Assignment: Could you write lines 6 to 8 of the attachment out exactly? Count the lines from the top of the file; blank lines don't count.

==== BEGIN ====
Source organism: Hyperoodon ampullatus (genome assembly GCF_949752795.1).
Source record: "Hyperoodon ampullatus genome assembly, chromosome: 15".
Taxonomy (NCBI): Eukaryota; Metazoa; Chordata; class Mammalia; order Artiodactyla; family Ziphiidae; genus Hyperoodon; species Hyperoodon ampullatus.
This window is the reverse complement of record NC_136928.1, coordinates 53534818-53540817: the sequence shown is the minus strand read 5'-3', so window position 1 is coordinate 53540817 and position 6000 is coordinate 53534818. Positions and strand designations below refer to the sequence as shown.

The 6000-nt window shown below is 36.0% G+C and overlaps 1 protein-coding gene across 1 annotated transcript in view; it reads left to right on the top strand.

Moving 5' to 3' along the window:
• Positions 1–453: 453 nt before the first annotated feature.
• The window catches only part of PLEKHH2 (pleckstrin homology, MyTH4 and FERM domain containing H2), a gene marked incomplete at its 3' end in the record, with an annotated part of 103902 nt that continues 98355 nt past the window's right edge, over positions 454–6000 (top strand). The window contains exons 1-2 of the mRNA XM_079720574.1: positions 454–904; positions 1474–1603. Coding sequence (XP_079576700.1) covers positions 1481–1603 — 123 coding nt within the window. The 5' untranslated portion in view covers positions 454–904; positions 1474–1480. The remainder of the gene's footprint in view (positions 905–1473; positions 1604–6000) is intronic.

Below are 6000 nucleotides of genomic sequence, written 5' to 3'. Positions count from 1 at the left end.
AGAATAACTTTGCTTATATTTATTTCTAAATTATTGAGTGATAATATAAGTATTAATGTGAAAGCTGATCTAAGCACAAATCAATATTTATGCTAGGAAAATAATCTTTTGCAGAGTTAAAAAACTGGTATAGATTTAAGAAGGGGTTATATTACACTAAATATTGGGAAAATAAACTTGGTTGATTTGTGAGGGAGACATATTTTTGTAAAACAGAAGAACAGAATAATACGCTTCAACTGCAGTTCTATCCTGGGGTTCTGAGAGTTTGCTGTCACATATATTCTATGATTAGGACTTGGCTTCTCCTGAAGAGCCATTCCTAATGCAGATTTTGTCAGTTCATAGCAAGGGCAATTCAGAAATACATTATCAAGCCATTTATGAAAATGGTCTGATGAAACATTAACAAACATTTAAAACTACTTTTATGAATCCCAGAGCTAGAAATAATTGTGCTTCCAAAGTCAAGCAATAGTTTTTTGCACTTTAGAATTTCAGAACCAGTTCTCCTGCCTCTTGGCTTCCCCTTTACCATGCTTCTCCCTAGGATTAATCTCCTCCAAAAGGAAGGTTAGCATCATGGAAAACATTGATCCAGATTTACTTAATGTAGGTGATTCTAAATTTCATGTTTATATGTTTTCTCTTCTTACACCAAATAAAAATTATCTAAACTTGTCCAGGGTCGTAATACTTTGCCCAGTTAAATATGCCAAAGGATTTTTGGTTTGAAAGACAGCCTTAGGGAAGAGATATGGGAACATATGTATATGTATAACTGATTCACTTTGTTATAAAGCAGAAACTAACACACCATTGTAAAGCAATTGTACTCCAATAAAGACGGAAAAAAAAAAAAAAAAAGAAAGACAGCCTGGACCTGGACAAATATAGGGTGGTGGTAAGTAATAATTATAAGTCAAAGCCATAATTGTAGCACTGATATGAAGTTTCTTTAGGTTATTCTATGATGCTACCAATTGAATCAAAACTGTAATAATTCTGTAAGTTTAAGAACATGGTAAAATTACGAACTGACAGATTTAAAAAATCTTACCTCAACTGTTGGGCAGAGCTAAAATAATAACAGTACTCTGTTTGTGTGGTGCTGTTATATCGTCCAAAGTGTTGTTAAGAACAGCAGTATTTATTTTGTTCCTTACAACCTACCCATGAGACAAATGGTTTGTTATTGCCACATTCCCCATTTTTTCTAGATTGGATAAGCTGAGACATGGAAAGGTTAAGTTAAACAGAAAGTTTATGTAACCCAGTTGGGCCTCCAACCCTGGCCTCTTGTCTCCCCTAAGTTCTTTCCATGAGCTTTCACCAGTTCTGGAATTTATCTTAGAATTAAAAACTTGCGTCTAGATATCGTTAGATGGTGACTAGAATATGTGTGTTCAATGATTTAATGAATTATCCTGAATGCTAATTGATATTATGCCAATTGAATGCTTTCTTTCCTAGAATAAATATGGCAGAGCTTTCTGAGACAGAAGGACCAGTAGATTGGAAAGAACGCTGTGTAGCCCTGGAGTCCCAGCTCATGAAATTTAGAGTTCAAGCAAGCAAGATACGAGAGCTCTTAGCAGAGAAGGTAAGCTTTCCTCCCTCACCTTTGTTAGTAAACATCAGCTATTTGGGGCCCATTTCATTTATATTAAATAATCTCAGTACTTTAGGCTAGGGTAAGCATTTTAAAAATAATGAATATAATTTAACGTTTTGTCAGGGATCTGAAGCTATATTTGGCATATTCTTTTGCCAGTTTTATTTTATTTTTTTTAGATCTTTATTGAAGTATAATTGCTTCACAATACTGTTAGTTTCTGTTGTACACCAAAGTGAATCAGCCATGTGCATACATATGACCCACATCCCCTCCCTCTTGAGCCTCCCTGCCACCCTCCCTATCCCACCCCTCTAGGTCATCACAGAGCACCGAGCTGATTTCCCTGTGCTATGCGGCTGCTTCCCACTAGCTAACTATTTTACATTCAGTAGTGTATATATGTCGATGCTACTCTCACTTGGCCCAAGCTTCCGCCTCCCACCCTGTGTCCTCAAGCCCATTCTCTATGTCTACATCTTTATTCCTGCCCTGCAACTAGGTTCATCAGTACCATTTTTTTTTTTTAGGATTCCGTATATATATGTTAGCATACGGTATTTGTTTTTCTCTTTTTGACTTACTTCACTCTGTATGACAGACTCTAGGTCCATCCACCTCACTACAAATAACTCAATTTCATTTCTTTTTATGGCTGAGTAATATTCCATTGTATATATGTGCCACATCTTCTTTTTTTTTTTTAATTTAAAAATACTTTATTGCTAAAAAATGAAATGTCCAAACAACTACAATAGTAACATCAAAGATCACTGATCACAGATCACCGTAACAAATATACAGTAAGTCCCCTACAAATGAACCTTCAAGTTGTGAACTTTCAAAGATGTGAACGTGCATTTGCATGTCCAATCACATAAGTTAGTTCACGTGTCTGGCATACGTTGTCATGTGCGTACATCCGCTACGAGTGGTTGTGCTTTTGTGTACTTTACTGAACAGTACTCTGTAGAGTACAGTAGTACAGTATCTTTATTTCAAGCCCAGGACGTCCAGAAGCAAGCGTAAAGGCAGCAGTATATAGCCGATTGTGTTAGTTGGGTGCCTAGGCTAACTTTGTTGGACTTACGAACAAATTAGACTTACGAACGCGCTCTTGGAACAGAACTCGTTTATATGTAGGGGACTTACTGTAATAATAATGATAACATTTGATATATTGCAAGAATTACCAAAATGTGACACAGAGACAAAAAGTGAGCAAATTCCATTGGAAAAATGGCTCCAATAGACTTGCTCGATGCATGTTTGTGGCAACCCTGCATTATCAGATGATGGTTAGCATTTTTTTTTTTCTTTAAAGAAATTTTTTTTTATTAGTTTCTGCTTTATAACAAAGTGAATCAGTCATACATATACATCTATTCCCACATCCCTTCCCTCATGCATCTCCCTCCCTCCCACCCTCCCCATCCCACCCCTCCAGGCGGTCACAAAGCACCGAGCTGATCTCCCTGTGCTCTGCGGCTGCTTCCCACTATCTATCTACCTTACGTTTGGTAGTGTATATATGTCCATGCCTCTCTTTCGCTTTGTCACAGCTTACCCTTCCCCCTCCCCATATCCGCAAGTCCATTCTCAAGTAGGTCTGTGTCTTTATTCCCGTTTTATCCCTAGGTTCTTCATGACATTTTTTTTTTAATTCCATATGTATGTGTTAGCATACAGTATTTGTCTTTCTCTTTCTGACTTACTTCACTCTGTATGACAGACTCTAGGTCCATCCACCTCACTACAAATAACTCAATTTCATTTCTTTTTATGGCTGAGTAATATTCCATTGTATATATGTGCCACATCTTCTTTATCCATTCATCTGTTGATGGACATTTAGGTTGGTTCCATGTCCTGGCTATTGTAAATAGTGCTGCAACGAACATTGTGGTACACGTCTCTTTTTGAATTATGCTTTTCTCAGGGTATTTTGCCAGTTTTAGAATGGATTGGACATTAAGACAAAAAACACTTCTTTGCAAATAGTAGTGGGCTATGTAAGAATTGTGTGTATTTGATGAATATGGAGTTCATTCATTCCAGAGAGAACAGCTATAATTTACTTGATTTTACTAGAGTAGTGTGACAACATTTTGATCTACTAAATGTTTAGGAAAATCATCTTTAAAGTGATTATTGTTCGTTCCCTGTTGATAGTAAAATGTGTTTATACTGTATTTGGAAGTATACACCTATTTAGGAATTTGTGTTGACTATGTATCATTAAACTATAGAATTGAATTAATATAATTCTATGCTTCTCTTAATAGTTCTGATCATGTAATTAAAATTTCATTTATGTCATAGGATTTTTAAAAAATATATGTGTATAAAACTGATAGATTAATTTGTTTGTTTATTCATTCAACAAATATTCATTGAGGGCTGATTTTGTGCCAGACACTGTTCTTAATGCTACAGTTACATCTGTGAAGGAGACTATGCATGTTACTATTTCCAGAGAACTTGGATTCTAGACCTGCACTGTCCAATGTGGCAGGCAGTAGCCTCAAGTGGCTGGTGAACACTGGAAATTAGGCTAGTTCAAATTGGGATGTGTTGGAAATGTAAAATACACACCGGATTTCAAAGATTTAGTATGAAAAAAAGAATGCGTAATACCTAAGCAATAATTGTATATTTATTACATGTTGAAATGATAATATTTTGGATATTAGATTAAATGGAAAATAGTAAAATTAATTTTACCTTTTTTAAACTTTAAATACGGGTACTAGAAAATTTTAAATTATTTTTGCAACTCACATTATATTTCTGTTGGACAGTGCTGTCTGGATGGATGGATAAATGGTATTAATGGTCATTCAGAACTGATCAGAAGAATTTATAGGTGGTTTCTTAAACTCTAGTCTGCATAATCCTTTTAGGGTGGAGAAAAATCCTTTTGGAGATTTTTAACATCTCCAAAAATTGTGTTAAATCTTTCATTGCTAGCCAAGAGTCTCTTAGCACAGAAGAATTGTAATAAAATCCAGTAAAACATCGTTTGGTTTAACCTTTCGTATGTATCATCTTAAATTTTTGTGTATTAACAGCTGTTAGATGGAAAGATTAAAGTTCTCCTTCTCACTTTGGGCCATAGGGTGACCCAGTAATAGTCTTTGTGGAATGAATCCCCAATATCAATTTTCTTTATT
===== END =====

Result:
Moving 5' to 3' along the window:
• Positions 1–453: 453 nt before the first annotated feature.
• The window catches only part of PLEKHH2 (pleckstrin homology, MyTH4 and FERM domain containing H2), a gene marked incomplete at its 3' end in the record, with an annotated part of 103902 nt that continues 98355 nt past the window's right edge, over positions 454–6000 (top strand). The window contains exons 1-2 of the mRNA XM_079720574.1: positions 454–904; positions 1474–1603. Coding sequence (XP_079576700.1) covers positions 1481–1603 — 123 coding nt within the window. The 5' untranslated portion in view covers positions 454–904; positions 1474–1480. The remainder of the gene's footprint in view (positions 905–1473; positions 1604–6000) is intronic.